If the Miracle Berry didn’t exist, Homaro Cantu would have had to invent it.
Cantu has long been seeking something beyond mere food, a kind of altered-reality experience where he could be the Timothy Leary opening new doors of perception. The problem is that dinner is, in the end, dinner, not a higher consciousness, and his claims of changing the world with food wind up overselling, and thus diminishing, the experience of his often genuinely clever and witty food. Cantu is working in the genre of other food-magicians descended from El Bulli, perhaps closest to Heston Blumenthal who takes a particular magician’s delight in misdirection, making a dish that looks like one thing but turns out to be another. But Blumenthal is David Copperfield, staging elaborate tricks to make you laugh with delight, while Cantu seems to want to be Uri Geller, trying to make you believe it actually happened, right there on Mike Douglas.
Which is why the Miracle Berry is such a natural for him. For once, the trick genuinely doesn’t happen on the plate, but in your mind. Dropping a Miracle Berry tablet— the experience can’t avoid LSD connotations, and at iNG, shows no signs of wanting to— produces an effect by which sour things are perceived as sweet. It’s less pronounced than advertised, perhaps, but it’s there— you’re given slices of lemon and lime on which to test your tongue once you’ve dissolved the tablet, and lemon goes from lemon to tart lemonade, basically.
The problem is that having once taken the tablet, you’re stuck on the other side of the door— any dish or cocktail you’re given will taste like its Miracle Berry-ized self, without necessarily a frame of reference for the original dish. The Miracle Berry “Flavor-Tripping” menu at iNG confronts this problem with varying degrees of success.
I never ate at Otom, so I don’t know how much iNG resembles its predecessor in the space, though what its go-go boots-white and red interior did remind me of was Mod, the long-ago restaurant where The Violet Hour is now. The amuse which arrives inside your folded paper box of a menu seems to be there just to match the room, but what comes next is well designed to show the effect: a cocktail which tastes (somewhat) like a margarita before you suck the berry, and (somewhat) like a tequila sunrise after. It makes the point, though perhaps out of a desire to show up The Aviary a couple of doors down, it tries too hard. Some of The Aviary’s cocktails are meant to change flavor as they steep in their ingredients, like tea— a naturalistic, and probably pretty subtle, effect. iNG not only short-circuits the process with the Miracle Berry but with a small tube of cherry juice, which spills into the drink as you lift it to drink. By the last sips cherry flavor has sledgehammered the subtler Miracle Berry effect; less would have made more of the effect.
The first real food course, a sort of deconstructed Beausoleil oyster covered in uni and frozen-grated foie gras, doesn’t seem to draw on the Miracle Berry effect, but its drink pairing is quite wonderful: a taste of Dogfish India brown ale, in which the sweetness of a brown ale surges to the front under the berry’s effects. In this case the extra twist is well chosen: it’s served in a smoked glass, a neatly economical version of Blumenthalesque scent dishes involving things like smoking hay on your plate.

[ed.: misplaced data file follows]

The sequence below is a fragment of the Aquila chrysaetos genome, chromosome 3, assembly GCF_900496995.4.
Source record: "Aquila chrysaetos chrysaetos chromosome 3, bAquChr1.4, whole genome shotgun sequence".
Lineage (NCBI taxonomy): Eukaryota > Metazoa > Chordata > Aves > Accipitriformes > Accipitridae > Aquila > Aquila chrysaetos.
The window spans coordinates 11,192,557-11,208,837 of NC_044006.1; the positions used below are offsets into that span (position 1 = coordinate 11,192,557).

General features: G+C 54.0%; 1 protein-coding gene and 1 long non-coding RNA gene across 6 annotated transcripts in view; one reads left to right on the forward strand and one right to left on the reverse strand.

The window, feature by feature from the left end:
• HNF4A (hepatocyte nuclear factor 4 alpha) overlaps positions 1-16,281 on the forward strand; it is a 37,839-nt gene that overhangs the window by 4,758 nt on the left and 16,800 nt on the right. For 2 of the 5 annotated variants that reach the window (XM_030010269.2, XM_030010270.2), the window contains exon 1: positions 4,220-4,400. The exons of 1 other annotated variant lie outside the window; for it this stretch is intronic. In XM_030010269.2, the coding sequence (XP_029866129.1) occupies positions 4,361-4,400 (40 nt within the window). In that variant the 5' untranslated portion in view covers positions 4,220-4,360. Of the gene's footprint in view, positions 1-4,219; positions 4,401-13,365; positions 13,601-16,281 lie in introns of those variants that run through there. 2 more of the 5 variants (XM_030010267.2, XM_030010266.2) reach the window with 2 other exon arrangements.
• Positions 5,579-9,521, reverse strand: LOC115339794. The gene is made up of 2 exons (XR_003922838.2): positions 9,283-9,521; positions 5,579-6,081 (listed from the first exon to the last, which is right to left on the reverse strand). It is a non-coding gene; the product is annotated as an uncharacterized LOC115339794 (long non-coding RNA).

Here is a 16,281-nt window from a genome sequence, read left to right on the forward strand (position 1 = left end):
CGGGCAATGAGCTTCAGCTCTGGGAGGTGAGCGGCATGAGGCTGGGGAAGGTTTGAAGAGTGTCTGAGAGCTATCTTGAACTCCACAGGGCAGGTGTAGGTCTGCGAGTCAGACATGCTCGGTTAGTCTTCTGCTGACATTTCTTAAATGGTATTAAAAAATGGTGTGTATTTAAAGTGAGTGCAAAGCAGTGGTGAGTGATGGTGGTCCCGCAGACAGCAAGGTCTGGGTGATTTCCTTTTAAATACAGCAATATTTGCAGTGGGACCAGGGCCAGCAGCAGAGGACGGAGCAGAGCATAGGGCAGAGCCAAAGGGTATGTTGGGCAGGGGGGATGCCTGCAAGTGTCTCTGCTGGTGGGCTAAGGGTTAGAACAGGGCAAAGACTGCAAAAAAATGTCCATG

I got two of iNG’s baozi, meltingly tender pork buns, so I would have loved to have tried one before and one after the Miracle Berry. Not that it would likely have made much difference; these are so tasty that you almost want to tell Cantu to forget the fine dining stuff and just get a baozi truck out on the streets as fast as possible.
The next dish, a version of Nobu’s miso-black cod dish (I swear, Nobu by this point is the Colonel Sanders of black cod), seems a less wise choice for the Miracle Berry— already on the sweetish side, it becomes downright candy-coated under the Berry’s influence. (I’d rather have had a puttanesca sauce or something equally savory to serve as the Berry’s foil by this point.) While a duck dish with mint and white chocolate in its sauce (not so I could tell) was a very pretty plate, but what the Miracle Berry contributed to it (and by this point I’d been given a refresher Berry) wasn’t clear to me.
Far more impressive was its effect on the drink pairings with these dishes— a slightly fruit-forward pinot noir was like sipping a fine balsamic vinegar, while a dry Riesling came off for all the world like an ice wine. Dessert followed— but as it’s a charming visual joke, I won’t spoil it.
So did I see an altered reality, or a possible future food? I doubt it, though the Miracle Berry’s use as a sugar substitute that works on the mind rather than the food is certainly intriguing, albeit more from a food-business standpoint than a culinary one. I look at the meal more prosaically: as a triumph of showmanship. The fact is this meal, minus the Miracle Berry, is nothing strikingly unusual— all very nicely done in an Asian-minimalist way, subtle and a little sedate for my tastes, one you can imagine having any number of places (especially the black cod). The Miracle Berry and the whole presentation around it turns a pleasant meal into a mindbender in which you think hard about every course, tasting and testing and waiting for transcendence. If it never arrives, you’ve still made more out of this meal than it would have on its own in a more conventional restaurant. As I said before, Cantu has found a magic trick that takes place not on the plate, but in your head.Tags: Homaro Cantu, iNG, Miracle Berry